Perils of a dying language

From the Guardian, the last two speakers of Ayapaneco won’t talk to each other:

The language of Ayapaneco has been spoken in the land now known as Mexico for centuries. It has survived the Spanish conquest, seen off wars, revolutions, famines and floods. But now, like so many other indigenous languages, it’s at risk of extinction.

There are just two people left who can speak it fluently – but they refuse to talk to each other. Manuel Segovia, 75, and Isidro Velazquez, 69, live 500 metres apart in the village of Ayapa in the tropical lowlands of the southern state of Tabasco. It is not clear whether there is a long-buried argument behind their mutual avoidance, but people who know them say they have never really enjoyed each other’s company.

“They don’t have a lot in common,” says Daniel Suslak, a linguistic anthropologist from Indiana University, who is involved with a project to produce a dictionary of Ayapaneco. Segovia, he says, can be “a little prickly” and Velazquez, who is “more stoic,” rarely likes to leave his home.

With thanks to this delightful article on the demise of non-ASL sign languages.  I admire these people’s commitment to tradition, although even I would say that when you’re down to a handful of speakers/signers, it’s time to let it die.

Democratic consensus not so strong as we had been led to believe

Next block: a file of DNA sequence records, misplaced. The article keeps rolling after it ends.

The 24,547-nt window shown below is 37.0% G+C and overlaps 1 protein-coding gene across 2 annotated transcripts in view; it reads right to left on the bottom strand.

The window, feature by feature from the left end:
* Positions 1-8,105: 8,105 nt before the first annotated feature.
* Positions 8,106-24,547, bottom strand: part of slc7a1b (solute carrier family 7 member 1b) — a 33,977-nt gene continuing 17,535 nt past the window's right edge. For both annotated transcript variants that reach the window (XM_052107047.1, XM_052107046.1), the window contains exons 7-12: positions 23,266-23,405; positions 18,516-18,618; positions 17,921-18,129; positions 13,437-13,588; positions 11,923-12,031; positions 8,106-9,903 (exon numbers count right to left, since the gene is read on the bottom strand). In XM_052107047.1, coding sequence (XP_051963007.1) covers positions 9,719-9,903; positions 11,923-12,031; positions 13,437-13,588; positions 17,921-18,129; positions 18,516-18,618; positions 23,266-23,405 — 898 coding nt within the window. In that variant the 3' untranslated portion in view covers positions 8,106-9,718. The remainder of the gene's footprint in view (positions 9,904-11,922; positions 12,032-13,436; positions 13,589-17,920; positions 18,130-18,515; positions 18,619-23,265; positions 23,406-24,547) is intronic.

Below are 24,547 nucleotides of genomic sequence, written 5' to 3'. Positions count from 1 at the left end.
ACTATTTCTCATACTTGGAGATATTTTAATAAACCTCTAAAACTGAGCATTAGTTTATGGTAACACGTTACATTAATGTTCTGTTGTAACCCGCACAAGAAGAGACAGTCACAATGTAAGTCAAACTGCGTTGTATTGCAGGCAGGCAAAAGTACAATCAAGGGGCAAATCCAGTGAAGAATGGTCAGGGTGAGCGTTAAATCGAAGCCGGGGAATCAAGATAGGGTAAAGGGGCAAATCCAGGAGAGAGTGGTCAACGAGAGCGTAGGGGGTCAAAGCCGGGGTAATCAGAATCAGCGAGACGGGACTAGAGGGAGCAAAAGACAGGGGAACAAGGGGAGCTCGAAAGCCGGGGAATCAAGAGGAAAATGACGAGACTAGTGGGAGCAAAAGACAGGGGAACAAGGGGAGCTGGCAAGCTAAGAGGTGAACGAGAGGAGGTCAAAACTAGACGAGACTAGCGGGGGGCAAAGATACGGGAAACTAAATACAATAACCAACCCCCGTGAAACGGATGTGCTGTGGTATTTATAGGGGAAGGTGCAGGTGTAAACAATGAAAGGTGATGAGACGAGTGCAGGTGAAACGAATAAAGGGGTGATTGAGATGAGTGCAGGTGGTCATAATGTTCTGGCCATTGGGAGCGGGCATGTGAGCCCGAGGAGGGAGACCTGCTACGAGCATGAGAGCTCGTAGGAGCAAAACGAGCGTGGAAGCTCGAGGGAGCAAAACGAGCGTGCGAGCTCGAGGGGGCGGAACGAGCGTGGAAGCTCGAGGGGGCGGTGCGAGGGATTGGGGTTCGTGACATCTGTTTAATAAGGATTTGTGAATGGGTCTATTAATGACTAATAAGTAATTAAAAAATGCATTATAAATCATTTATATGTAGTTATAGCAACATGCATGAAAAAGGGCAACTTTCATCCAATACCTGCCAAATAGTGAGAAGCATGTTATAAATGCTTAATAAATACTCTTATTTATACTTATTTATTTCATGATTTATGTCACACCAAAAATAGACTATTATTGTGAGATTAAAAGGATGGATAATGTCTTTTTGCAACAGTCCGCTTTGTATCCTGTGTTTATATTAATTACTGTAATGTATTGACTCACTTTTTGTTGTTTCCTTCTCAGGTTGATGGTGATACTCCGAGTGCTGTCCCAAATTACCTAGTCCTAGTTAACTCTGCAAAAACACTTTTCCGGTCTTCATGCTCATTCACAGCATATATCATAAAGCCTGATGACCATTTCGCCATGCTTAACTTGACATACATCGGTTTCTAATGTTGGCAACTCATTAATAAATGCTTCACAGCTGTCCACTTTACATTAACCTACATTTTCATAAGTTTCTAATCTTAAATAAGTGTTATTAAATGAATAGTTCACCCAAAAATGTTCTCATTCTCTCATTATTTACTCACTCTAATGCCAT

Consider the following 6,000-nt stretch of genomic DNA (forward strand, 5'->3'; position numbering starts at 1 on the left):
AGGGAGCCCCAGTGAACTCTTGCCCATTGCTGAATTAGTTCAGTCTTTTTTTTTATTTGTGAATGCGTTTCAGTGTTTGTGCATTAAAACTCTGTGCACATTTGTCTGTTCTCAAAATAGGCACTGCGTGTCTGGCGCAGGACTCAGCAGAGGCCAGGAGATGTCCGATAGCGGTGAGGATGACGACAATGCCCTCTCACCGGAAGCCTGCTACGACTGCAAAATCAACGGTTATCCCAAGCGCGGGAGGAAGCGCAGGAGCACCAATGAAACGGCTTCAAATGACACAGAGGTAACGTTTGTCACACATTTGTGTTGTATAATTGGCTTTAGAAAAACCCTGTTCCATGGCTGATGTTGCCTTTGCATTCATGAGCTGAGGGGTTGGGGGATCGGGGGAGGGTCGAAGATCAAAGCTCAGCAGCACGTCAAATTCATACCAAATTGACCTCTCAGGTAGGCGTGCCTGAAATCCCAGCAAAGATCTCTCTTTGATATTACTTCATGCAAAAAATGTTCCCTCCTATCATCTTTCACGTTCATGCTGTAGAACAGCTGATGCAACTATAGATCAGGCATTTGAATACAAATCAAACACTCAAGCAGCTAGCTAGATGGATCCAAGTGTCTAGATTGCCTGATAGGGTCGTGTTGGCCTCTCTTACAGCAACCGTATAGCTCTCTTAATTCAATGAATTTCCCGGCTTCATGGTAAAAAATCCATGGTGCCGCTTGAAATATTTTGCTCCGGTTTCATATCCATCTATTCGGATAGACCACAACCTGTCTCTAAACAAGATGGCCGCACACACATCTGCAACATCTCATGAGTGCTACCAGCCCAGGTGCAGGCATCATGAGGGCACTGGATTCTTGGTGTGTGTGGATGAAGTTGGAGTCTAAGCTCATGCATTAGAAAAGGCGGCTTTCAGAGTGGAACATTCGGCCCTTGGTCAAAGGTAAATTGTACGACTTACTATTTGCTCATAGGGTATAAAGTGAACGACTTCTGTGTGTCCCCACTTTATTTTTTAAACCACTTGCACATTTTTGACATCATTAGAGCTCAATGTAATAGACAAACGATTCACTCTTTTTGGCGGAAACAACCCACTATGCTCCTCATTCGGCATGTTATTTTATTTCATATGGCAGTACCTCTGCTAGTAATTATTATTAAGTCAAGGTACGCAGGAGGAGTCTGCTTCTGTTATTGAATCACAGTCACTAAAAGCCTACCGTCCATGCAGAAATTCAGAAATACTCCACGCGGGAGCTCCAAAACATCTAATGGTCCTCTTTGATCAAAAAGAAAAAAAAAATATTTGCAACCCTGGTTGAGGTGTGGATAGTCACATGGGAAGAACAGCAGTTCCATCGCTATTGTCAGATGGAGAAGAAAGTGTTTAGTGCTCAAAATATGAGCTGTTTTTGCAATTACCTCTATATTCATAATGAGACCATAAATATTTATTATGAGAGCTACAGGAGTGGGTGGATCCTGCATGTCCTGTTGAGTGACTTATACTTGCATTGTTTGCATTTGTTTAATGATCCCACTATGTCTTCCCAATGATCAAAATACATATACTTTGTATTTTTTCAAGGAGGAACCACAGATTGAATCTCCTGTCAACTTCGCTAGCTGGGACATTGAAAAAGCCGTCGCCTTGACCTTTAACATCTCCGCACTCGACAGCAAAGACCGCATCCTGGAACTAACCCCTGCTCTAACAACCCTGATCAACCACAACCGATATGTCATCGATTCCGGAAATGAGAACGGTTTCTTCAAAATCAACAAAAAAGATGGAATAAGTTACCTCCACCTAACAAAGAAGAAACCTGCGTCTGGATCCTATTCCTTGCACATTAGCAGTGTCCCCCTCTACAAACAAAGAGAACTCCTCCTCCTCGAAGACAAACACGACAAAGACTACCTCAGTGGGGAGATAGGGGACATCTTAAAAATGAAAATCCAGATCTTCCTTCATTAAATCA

At the Journal of Democracy, Stefan Foa and Yascha Mounk review data from recent World Values Surveys indicating growing rejection of democracy in the younger generation–not just dissatisfaction with elected leaders but with the liberal democratic structure. (Hat tip to First Things.)  Excerpts:

The decline in support for democracy is not just a story of the young being more critical than the old; it is, in the language of survey research, owed to a “cohort” effect rather than an “age” effect. Back in 1995, for example, only 16 percent of Americans born in the 1970s (then in their late teens or early twenties) believed that democracy was a “bad” political system for their country. Twenty years later, the number of “antidemocrats” in this same generational cohort had increased by around 4 percentage points, to 20 percent. The next cohort—comprising those born in the 1980s—is even more antidemocratic: In 2011, 24 percent of U.S. millennials (then in their late teens or early twenties) considered democracy to be a “bad” or “very bad” way of running the country. Although this trend was somewhat more moderate in Europe, it was nonetheless significant: In 2011, 13 percent of European youth (aged 16 to 24) expressed such a view, up from 8 percent among the same age group in the mid-1990s (see Figure 2).

Historically, citizens have been more likely to engage in protests when they are young. So it is striking that, in the United States, one in eleven baby-boomers has joined a demonstration in the past twelve months, but only one in fifteen millennials has done so. In Europe, the picture is a little more mixed: Young respondents are more likely than older ones to have attended protests in the course of the past twelve months, but they do so at lower levels than previous cohorts did at the same age. This decline in political engagement is even more marked for such measures as active membership in new social movements. Participation in humanitarian and human-rights organizations, for example, is about half as high among the young as among older age cohorts. Thus we find that millennials across Western Europe and North America are less engaged than their elders, both in traditional forms of political participation and in oppositional civic activity.